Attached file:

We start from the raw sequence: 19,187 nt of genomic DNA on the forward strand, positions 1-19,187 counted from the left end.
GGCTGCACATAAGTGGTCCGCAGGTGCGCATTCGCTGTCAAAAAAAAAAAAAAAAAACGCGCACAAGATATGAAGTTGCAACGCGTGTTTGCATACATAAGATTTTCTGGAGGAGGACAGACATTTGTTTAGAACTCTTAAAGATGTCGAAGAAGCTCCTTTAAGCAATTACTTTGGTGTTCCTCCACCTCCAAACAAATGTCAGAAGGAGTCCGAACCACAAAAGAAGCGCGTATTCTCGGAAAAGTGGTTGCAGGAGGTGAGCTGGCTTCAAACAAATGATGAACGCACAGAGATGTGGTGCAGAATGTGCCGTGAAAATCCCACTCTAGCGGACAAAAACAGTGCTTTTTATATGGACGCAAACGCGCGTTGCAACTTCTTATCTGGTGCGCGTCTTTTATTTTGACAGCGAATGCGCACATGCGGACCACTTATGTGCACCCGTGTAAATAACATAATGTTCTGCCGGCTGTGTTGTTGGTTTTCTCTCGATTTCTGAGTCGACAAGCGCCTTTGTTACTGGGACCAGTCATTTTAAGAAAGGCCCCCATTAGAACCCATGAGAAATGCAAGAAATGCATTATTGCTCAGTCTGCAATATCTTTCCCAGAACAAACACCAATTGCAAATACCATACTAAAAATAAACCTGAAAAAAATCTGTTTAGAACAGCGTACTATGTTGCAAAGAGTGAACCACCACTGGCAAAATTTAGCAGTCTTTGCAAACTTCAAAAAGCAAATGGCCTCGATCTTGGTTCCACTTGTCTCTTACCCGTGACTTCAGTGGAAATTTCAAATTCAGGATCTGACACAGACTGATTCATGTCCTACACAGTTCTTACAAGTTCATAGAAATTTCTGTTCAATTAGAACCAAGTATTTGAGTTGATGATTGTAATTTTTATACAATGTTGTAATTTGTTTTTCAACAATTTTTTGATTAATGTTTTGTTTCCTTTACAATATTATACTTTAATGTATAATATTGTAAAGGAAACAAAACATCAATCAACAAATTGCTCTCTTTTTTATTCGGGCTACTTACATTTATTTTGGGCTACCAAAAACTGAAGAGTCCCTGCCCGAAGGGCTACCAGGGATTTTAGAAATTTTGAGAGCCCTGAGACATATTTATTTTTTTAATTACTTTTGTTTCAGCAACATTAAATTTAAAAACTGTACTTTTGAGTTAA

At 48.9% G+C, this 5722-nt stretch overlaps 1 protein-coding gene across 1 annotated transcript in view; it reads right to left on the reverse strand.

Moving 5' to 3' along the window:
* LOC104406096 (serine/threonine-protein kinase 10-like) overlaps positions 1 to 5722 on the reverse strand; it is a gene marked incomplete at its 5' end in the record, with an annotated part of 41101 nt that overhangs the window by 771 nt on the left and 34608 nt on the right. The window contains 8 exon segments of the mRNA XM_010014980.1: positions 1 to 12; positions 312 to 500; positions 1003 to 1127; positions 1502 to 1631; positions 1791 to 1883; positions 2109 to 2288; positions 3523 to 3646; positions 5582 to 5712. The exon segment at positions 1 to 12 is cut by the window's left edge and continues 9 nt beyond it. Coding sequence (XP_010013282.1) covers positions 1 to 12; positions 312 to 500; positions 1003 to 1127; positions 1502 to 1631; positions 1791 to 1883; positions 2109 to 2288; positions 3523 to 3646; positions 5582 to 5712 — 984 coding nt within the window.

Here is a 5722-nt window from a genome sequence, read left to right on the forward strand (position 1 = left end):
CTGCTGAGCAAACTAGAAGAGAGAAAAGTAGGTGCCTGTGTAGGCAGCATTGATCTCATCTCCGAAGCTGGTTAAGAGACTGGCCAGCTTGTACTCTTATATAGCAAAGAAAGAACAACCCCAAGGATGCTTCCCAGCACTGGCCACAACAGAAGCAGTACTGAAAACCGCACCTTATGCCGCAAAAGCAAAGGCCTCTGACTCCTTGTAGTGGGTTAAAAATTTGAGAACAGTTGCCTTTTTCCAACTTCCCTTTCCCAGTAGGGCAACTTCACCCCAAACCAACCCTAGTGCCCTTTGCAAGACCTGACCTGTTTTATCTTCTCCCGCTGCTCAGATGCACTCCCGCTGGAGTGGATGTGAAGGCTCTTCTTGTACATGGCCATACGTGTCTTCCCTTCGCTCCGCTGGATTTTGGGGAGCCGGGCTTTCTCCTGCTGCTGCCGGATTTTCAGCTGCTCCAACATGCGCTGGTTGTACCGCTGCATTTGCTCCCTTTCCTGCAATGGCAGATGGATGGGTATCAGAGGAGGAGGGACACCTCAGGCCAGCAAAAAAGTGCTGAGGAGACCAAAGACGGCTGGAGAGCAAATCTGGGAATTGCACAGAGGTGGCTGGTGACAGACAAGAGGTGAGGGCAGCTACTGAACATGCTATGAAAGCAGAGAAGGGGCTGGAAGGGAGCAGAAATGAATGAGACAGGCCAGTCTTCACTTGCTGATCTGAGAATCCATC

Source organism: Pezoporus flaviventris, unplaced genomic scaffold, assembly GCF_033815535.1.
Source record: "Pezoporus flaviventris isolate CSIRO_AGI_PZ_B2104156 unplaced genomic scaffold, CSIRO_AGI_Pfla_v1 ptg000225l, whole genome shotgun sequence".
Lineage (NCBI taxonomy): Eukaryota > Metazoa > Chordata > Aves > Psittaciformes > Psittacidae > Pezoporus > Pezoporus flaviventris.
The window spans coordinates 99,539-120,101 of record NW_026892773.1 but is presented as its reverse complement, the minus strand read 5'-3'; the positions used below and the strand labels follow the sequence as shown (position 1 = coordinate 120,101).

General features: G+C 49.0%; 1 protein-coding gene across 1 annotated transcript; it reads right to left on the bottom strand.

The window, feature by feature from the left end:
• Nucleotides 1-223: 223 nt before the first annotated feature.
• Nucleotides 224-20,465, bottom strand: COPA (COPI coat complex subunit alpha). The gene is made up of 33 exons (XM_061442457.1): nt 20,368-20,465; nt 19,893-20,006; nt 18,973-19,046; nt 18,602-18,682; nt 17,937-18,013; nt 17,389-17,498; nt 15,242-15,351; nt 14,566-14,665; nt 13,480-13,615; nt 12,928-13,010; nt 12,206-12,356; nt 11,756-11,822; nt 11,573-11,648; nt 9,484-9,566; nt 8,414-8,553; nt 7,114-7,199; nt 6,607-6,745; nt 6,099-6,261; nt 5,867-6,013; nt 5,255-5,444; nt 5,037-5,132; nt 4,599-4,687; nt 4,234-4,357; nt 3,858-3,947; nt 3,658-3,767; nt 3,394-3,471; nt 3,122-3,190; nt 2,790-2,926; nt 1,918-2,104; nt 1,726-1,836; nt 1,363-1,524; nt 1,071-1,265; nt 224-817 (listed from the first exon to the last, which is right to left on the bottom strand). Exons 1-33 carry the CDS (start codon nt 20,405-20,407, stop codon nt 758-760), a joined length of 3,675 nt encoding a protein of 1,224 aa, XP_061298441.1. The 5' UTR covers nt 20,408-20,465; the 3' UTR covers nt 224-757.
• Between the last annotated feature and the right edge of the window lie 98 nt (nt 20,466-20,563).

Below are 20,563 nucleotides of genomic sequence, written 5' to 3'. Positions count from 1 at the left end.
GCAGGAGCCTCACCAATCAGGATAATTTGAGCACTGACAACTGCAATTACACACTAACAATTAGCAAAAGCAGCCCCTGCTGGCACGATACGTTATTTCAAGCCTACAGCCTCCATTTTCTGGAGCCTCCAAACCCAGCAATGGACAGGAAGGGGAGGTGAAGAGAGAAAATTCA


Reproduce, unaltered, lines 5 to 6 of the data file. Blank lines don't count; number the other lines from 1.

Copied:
* LOC104406096 (serine/threonine-protein kinase 10-like) overlaps positions 1 to 5722 on the reverse strand; it is a gene marked incomplete at its 5' end in the record, with an annotated part of 41101 nt that overhangs the window by 771 nt on the left and 34608 nt on the right. The window contains 8 exon segments of the mRNA XM_010014980.1: positions 1 to 12; positions 312 to 500; positions 1003 to 1127; positions 1502 to 1631; positions 1791 to 1883; positions 2109 to 2288; positions 3523 to 3646; positions 5582 to 5712. The exon segment at positions 1 to 12 is cut by the window's left edge and continues 9 nt beyond it. Coding sequence (XP_010013282.1) covers positions 1 to 12; positions 312 to 500; positions 1003 to 1127; positions 1502 to 1631; positions 1791 to 1883; positions 2109 to 2288; positions 3523 to 3646; positions 5582 to 5712 — 984 coding nt within the window.

Here is a 5722-nt window from a genome sequence, read left to right on the forward strand (position 1 = left end):